Rewarding innovation: How to address natural nutrition's IP dilemma

By Aiden Essery

- Last updated on GMT

© iStock
© iStock
At a time when the Australian natural nutrition industry is worth A$4.2bn (US$1.8bn), companies face stiff competition as they set out to access to bigger overseas markets, helped by our government’s focus on freer international trade.

Canberra’s role in assisting firms to transition to a global marketplace is to lower the burden of compliance and enforce intellectual property, which in turn encourages innovation. Indeed, without a fertile operating environment, Australian firms will not be able to compete on quality alone. 

Aiden Essery
Aiden Essery

Yet protecting innovation has always been a challenge for complementary medicines. Because many natural remedies have been used traditionally over generations, they are often in the public domain, and therefore struggle to satisfy the requirements for novelty and inventiveness, which are needed to achieve standard patents. 

To date, safeguarding trademarks and trade secrets have been the most widely used means to reinforce IP for herbal medicines. Yet limitations to these stem from the conflict that arises between maintaining the confidentiality of product formulas and protecting consumer health. 

Not surprisingly, regulators require natural health products to disclose information, such as active ingredients and the quantity of contents, on their labels.

According to Euromonitor International, consumers are moving towards natural products and away from synthetic cures—and therefore from patented goods, which have the strongest form of IP protection. 

With increased international competition, safeguarding the IP of new products or functional ingredients, and the extent to which protections may be applied, will play a more important role.

The Productivity Commission recently published a number of recommendations as part of a broad revision of Australian IP arrangements. Among them was a suggestion to abolish the “innovation patent​”, a system designed to assist Australian businesses with IP rights for minor improvements or adaptations to existing products.

In tandem with a recommendation to raise the inventive step threshold for standard patents, this approach aims to improve the quality of Australian patents and improve competition.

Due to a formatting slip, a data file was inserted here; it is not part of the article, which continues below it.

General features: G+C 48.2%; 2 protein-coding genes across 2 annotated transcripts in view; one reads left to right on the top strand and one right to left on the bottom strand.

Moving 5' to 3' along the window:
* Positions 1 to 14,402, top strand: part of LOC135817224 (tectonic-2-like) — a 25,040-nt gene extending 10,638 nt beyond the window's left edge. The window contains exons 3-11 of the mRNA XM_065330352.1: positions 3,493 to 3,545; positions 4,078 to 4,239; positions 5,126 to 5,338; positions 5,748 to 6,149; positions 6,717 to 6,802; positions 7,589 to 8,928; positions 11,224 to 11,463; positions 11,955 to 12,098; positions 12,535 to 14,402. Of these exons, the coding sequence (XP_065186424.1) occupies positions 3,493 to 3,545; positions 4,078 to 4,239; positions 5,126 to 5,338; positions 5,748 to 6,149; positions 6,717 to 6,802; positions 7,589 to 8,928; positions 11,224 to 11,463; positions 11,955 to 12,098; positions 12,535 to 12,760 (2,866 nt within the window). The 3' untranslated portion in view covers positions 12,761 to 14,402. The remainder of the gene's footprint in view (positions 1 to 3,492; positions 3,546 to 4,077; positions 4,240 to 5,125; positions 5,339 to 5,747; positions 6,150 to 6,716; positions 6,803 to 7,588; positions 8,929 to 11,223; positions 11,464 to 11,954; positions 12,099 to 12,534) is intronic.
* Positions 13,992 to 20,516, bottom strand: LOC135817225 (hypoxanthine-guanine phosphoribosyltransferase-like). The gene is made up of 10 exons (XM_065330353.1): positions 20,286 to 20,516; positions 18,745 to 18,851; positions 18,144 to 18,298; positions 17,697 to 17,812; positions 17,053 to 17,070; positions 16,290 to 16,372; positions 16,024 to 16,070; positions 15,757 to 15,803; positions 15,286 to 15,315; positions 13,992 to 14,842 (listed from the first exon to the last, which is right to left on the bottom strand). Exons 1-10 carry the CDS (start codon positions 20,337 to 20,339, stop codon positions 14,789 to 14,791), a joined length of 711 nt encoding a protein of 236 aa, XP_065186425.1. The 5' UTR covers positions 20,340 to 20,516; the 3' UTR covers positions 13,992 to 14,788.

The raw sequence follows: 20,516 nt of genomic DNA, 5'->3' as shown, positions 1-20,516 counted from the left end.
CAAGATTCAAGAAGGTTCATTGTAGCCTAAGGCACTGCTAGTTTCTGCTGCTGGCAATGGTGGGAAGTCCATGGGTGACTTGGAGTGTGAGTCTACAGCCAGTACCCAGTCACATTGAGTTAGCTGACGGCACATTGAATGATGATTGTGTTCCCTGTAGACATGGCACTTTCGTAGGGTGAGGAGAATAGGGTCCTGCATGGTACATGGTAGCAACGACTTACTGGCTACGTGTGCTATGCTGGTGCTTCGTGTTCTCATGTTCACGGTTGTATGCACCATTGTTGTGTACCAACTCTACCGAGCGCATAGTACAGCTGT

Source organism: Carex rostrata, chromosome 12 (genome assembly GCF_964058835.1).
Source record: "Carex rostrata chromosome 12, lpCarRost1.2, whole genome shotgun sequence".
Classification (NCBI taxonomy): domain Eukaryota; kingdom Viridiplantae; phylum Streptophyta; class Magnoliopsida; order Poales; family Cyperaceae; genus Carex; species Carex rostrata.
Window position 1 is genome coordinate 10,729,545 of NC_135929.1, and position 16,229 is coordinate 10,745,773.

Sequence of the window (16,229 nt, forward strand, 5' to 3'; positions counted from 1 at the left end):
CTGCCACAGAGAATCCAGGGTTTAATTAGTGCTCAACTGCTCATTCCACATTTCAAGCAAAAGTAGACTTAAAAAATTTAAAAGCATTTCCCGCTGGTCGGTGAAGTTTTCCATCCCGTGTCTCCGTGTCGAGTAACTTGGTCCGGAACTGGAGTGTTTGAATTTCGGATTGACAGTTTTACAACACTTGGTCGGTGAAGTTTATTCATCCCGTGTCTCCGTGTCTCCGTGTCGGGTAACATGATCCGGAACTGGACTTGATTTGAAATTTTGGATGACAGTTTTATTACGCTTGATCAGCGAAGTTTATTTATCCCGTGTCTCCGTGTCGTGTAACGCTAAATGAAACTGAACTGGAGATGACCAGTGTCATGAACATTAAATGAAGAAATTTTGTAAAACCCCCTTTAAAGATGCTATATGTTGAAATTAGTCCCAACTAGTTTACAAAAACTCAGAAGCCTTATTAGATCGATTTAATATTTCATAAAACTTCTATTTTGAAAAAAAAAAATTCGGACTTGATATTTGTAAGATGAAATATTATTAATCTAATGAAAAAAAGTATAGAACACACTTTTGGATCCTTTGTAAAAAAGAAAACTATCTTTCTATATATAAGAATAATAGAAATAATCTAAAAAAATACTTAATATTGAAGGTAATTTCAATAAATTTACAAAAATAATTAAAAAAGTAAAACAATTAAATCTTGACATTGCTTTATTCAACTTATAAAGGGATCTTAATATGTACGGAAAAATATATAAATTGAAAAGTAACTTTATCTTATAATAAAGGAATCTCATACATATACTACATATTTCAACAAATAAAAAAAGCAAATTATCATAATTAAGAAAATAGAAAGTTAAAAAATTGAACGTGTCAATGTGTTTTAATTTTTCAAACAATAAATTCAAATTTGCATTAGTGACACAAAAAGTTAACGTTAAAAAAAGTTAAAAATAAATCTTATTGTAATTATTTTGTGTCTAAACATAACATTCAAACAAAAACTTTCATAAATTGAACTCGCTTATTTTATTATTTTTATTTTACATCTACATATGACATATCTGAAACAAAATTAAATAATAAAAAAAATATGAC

Though I accept the evidence that Australia has far too many low-value patents, I believe that one should not throw the baby out with the bath water.

Another recent Australian review, by an expert panel on regulations governing medicines and medical devices, emphasises the importance of transparency by recommending the increased use of clinical trials to substantiate health claims. This research in many cases fits nicely under the innovation patent system. 

Understandably, the level of data protection afforded to natural health products is never going to that enjoyed by the pharmaceutical industry, where new drug developments do tend to achieve standard patent protection. 

Complementary Medicines Australia, our industry’s apex body, believes that a data exclusivity framework can be designed to create a “race to the top​” environment, whereby firms are finally incentivised to seek empirical evidence for their health claims. 

This will provide ancillary benefits to consumers by giving them a better selection of products, while delivering more engagement to Australia’s research sector. On the whole, the industry will gain through greater credibility.   

We may not have used the IP system as well as we could have, but it’s also true that the role of IP rights in encouraging innovation varies by sector and over time. This is why I believe that an incremental and partnered approach is required to address the concerns of the Australian government to encourage innovation. 

A fine balance must be found between an IP regime that encourages risk taking and innovation, and one that simply creates barriers to entry and stifles competition. 

It is for this reason that CMA is seeking out possible amendments to the Patents Act 1990 to create a more centralised patent framework that addresses the needs of the public, consumers and investors. 

Australia would be much better off if industries pooled their innovation patents which were then administered by not-for-profit trade associations. By licensing these rights to their members, a trade association will then be able to grant first-mover advantage to individual innovators, enforce compliance and improve competition.

In a world characterised by increasing uncertainty, it would be foolish to muddle through the implementation of a radically new IP framework. Instead, we can improve on what we already know. 

  • Aiden Essery is the economic policy adviser for Complementary Medicines Australia.

Related topics Regulation & Policy Oceania

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